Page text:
2. 2. It shall come into force twelve months after the date on which the ratifications of two Members have been registered with the Director-General.
  3. 3. Thereafter, this Convention shall come into force for any Member twelve months after the date on which its ratifications has been registered.
Article 16

As soon as the ratifications of two Members of the International Labour Organisation have been registered, the Director-General of the International Labour Office shall so notify all the Members of the International Labour Organisation. He shall likewise notify them of the registration of ratifications which may be communicated subsequently by other Members of the Organisation.

Article 17
  1. 1. A Member which has ratified this Convention may denounce it after the expiration of ten years from the date on which the Convention first comes into force, by an act communicated to the Director-General of the International Labour Office for registration. Such denunciation shall not take effect until one year after the date on which it is registered.
  2. 2. Each Member which has ratified this Convention and which does not, within the year following the expiration of the period of ten years mentioned in the preceding paragraph, exercise the right of denunciation provided for in this Article, will be bound for another period of ten years and, thereafter, may denounce this Convention at the expiration of each period of ten years under the terms provided for in this Article.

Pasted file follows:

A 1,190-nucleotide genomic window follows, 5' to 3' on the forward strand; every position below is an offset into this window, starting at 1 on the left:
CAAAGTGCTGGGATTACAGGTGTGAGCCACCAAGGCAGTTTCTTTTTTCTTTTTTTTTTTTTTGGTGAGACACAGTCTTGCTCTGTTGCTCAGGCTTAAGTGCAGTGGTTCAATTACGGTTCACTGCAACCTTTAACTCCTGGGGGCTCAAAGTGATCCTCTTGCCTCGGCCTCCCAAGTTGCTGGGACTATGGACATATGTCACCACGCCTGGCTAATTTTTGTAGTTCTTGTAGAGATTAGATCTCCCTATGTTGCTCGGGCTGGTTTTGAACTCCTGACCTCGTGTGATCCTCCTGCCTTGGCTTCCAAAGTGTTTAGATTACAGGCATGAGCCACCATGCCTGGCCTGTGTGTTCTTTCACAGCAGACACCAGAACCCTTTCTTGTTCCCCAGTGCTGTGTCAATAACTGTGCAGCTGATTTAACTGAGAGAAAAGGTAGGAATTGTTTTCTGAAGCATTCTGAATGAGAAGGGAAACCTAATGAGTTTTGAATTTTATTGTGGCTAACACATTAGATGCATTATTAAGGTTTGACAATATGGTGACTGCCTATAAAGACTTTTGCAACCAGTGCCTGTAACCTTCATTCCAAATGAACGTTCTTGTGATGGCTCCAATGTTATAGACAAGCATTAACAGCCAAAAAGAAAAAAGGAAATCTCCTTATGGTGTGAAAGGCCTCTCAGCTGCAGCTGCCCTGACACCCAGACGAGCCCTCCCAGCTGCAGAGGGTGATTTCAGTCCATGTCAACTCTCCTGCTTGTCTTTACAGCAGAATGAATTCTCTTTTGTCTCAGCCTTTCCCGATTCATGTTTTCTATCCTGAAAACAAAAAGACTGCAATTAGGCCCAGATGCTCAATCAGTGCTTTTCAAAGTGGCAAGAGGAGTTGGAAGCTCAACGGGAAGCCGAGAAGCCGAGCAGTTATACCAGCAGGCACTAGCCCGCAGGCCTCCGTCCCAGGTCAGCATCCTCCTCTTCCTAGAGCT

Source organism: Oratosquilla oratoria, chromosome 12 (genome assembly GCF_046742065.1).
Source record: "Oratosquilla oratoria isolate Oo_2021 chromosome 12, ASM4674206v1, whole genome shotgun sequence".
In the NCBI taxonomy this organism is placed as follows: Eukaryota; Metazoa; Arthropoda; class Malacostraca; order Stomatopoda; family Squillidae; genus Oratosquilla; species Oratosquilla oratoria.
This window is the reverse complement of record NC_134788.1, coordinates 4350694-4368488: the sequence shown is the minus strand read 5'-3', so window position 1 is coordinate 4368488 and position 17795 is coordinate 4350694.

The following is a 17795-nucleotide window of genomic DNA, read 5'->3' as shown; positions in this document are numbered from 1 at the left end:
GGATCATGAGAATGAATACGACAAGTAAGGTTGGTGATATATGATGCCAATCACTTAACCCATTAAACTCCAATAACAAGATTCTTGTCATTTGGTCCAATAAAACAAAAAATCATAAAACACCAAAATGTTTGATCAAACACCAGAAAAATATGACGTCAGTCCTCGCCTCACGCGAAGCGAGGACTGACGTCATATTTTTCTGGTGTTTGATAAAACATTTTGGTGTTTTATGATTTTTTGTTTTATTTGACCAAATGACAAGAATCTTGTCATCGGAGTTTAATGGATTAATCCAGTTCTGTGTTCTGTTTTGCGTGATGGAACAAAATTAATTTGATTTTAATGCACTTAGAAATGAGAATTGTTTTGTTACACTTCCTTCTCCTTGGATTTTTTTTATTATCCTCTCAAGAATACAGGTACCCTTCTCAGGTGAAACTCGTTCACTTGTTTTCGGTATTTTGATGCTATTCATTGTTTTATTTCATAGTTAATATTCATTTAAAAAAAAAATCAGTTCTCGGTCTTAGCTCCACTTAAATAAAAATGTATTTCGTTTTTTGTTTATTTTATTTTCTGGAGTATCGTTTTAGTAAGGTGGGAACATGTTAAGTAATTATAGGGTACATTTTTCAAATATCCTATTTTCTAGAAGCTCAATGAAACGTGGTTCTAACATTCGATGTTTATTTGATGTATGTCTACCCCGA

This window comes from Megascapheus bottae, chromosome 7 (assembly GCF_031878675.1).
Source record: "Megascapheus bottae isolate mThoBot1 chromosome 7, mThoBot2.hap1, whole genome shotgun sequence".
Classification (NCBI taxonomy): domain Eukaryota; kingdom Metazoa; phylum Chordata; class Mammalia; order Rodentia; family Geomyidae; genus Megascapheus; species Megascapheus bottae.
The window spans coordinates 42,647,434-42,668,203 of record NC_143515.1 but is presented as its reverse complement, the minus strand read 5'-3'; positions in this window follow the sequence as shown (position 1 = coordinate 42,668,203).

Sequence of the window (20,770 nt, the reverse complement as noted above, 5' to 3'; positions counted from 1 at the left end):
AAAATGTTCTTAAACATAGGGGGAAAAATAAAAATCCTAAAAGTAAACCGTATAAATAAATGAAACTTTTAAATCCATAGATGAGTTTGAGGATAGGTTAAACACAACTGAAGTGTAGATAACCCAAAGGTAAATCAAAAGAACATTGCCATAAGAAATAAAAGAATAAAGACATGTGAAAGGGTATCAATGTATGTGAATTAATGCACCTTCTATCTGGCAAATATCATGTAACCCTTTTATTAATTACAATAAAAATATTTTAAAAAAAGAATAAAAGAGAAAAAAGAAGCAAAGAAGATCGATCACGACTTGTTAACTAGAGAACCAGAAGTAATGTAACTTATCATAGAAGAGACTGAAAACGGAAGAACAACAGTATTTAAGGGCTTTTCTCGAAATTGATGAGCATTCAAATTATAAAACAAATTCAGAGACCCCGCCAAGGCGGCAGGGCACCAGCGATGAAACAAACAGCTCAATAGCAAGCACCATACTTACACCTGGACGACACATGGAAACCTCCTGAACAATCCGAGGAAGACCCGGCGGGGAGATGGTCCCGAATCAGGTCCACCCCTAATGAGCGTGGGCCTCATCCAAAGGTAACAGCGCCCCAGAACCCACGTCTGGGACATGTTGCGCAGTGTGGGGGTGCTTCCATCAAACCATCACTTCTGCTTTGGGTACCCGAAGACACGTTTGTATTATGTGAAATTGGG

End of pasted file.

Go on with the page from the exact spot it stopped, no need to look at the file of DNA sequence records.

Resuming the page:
Article 18

At such times as it may consider necessary the Governing Body of the International Labour Office shall present to the General Conference a report on the working of this Convention and shall examine the desirability of placing on the agenda of the Conference the question of its revision in whole or in part.

Article 19
  1. 1. Should the Conference adopt a new Convention revising this Convention in whole or in part, then, unless the new Convention otherwise provides:
    • (a) the ratification by a Member of the new revising Convention shall ipso jure involve the immediate denunciation of this Convention, notwithstanding the provisions of Article 17 above, if and when the new revising Convention shall have come into force;
    • (b) as from the date when the new revising Convention comes into force this Convention shall cease to be open to ratification by the Members.
  2. 2. This Convention shall in any case remain in force in its actual form and content for those Members which have ratified it but have not ratified the revising Convention.
Article 20

The French and English texts of this Convention shall both be authentic.

https://www.ilo.org/dyn/normlex/en/f?p=NORMLEXPUB:12100:0::NO::P12100_ILO_CODE:C055